(via Ross Douthat)
Alex Tabarrok writes a slightly different version of a story I wrote a few years ago (I’m under no delusions that I was the first to think of it, just some self-pimping): we’re all criminals.
I broke the law yesterday and again today and I will probably break the law tomorrow. Don’t mistake me, I have done nothing wrong. I don’t even know what laws I have broken. Nevertheless, I am reasonably confident that I have broken some laws, rules, or regulations recently because its hard for anyone to live today without breaking the law.
As someone who’s never experienced it, I enjoyed Michael Friedman’s undramatic retelling of what it was like to get arrested in New York City for an old, unpaid speeding ticket.
The guards are clearly angry that the police have brought so many people to the Tombs on a Sunday, the police are angry that we aren’t being processed quickly enough for them to bring in more prisoners and make their quotas, and the public defenders seem furious at the whole thing. No one explains what is happening to the prisoners. It is unclear how long any of this will take.
I meant what I said about how Justin Wehr killing it. Here he is again:
But there’s a problem. We feel strongly – or at least believe without questioning – that we are ultimately responsible for our actions, but we also know that who we are is a product of our environment and our heredity. We aren’t responsible for our environment, and we aren’t responsible for our heredity. So we aren’t responsible for who we are. How, then, can we be responsible for what we do?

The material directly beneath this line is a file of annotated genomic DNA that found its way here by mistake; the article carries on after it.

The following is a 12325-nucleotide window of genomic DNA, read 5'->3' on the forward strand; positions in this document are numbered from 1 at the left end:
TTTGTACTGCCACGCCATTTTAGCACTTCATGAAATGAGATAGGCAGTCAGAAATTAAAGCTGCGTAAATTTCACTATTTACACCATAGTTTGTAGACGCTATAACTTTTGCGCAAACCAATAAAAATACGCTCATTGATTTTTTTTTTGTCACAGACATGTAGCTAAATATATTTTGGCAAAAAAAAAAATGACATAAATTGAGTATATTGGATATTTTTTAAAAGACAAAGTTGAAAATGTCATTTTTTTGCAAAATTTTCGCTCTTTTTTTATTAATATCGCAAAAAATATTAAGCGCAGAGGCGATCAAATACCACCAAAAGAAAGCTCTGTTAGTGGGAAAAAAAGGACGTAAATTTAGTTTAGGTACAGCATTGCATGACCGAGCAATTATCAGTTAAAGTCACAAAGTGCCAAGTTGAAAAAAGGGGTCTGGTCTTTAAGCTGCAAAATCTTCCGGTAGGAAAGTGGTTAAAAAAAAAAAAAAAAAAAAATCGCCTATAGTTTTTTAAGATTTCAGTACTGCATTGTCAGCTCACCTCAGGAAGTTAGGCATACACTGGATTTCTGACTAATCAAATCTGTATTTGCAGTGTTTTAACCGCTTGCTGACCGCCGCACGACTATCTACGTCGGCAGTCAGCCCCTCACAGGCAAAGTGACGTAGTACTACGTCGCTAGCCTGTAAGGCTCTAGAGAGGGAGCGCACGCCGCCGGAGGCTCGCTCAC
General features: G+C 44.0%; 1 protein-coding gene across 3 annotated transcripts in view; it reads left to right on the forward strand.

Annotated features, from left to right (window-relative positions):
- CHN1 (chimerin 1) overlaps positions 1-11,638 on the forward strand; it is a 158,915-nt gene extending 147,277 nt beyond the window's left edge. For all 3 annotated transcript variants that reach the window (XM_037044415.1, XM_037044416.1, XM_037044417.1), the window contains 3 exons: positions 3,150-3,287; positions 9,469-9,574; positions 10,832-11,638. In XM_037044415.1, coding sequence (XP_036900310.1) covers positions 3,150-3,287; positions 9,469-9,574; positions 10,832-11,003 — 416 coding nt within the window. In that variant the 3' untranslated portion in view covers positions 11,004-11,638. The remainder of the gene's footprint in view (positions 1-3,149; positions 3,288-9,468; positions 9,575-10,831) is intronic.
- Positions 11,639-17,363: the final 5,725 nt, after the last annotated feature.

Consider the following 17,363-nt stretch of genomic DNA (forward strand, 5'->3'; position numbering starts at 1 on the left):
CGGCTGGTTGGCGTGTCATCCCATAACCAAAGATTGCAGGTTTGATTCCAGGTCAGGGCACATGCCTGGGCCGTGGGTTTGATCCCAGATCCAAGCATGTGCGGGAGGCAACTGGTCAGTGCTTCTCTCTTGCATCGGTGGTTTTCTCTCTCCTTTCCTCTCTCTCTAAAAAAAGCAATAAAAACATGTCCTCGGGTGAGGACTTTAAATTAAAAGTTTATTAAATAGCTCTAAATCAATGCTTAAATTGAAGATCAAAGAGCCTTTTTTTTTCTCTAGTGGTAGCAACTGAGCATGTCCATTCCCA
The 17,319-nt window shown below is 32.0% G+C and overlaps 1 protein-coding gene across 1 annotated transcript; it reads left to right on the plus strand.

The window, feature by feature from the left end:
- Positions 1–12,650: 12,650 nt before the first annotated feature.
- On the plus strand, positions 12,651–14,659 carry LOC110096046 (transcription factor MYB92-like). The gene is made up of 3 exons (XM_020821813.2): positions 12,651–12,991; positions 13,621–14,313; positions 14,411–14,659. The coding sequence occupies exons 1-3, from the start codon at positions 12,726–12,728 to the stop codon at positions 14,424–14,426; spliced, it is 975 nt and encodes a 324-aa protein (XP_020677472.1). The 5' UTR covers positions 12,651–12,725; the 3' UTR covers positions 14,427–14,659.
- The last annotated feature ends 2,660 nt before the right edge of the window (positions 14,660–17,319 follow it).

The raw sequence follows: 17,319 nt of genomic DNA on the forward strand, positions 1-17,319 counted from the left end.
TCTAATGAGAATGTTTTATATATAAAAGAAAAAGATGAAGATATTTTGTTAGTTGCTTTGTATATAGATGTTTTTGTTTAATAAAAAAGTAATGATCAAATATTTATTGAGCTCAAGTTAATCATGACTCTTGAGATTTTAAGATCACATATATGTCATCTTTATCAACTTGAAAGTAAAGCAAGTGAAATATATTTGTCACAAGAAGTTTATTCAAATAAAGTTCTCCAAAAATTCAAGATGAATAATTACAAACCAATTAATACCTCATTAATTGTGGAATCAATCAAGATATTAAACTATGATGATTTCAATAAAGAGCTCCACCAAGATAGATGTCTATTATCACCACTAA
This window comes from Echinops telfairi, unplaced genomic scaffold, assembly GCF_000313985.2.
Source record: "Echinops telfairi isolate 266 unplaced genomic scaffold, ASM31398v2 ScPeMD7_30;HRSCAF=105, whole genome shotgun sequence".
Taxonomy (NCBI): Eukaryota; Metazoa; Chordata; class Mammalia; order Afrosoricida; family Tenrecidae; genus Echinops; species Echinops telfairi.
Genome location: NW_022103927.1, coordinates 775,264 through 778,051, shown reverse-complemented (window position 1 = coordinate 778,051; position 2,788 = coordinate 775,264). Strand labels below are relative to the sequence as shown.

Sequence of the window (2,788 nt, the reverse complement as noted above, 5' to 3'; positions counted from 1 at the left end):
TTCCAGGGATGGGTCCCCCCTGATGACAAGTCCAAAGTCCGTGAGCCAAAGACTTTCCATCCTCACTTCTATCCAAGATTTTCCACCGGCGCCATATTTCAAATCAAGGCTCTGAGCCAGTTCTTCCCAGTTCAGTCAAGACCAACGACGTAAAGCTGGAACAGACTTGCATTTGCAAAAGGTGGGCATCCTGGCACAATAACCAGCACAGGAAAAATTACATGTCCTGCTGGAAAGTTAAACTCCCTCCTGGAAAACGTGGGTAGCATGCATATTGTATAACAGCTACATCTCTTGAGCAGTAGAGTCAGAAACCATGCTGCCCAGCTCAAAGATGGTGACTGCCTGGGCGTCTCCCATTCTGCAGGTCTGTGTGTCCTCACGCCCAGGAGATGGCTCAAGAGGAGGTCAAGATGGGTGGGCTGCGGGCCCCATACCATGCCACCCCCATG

Be sure you stay tuned for the final paragraph. It’s really just about perfect, and it took a lot of will power not to pull it here.
Tyler Cowen points to a paper with an interesting contention: that criminal activity — especially financially motivated — is roughly synchronized with the timing of welfare payments.
This paper tests the hypothesis that the timing of welfare payments affects criminal activity. Analysis of daily reported incidents of major crimes in twelve U.S. cities reveals an increase in crime over the course of monthly welfare payment cycles. This increase reflects an increase in crimes that are likely to have a direct financial motivation like burglary, larceny-theft, motor vehicle theft, and robbery, as opposed to other kinds of crime like arson, assault, homicide, and rape. Temporal patterns in crime are observed in jurisdictions in which disbursements are focused at the beginning of monthly welfare payment cycles and not in jurisdictions in which disbursements are relatively more staggered.
Jake Adelstein has a fascinating Op-Ed in today’s Washington Post about his time covering the impotent policing of organized crime in Japan. A snippet:
Most Americans think of Japan as a law-abiding and peaceful place, as well as our staunch ally, but reporting on the underworld gave me a different perspective. Mobs are legal entities here. Their fan magazines and comic books are sold in convenience stores, and bosses socialize with prime ministers and politicians. And as far as the United States is concerned, Japan may be refueling U.S. warships at sea, but it’s not helping us fight our own battles against organized crime — a realization that led to my biggest scoop.